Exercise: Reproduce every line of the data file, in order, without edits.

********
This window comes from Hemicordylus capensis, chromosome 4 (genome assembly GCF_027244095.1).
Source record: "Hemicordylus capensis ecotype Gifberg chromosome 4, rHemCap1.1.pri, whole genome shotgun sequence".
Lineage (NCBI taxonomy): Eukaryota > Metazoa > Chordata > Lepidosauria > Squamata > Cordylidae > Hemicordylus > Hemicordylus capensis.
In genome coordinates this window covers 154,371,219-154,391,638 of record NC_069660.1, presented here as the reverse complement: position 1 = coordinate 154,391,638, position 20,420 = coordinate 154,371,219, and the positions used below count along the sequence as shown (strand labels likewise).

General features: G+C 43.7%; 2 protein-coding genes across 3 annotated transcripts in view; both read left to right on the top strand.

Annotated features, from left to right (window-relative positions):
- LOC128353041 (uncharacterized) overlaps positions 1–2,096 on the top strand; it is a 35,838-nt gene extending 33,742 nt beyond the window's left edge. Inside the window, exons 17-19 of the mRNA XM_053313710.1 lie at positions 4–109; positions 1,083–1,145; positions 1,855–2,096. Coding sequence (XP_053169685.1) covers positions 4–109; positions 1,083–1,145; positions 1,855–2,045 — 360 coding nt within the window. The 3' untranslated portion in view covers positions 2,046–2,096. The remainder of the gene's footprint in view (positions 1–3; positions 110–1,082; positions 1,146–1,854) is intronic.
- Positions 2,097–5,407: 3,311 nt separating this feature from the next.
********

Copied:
This window comes from Hemicordylus capensis, chromosome 4 (genome assembly GCF_027244095.1).
Source record: "Hemicordylus capensis ecotype Gifberg chromosome 4, rHemCap1.1.pri, whole genome shotgun sequence".
Lineage (NCBI taxonomy): Eukaryota > Metazoa > Chordata > Lepidosauria > Squamata > Cordylidae > Hemicordylus > Hemicordylus capensis.
In genome coordinates this window covers 154,371,219-154,391,638 of record NC_069660.1, presented here as the reverse complement: position 1 = coordinate 154,391,638, position 20,420 = coordinate 154,371,219, and the positions used below count along the sequence as shown (strand labels likewise).

General features: G+C 43.7%; 2 protein-coding genes across 3 annotated transcripts in view; both read left to right on the top strand.

Annotated features, from left to right (window-relative positions):
- LOC128353041 (uncharacterized) overlaps positions 1–2,096 on the top strand; it is a 35,838-nt gene extending 33,742 nt beyond the window's left edge. Inside the window, exons 17-19 of the mRNA XM_053313710.1 lie at positions 4–109; positions 1,083–1,145; positions 1,855–2,096. Coding sequence (XP_053169685.1) covers positions 4–109; positions 1,083–1,145; positions 1,855–2,045 — 360 coding nt within the window. The 3' untranslated portion in view covers positions 2,046–2,096. The remainder of the gene's footprint in view (positions 1–3; positions 110–1,082; positions 1,146–1,854) is intronic.
- Positions 2,097–5,407: 3,311 nt separating this feature from the next.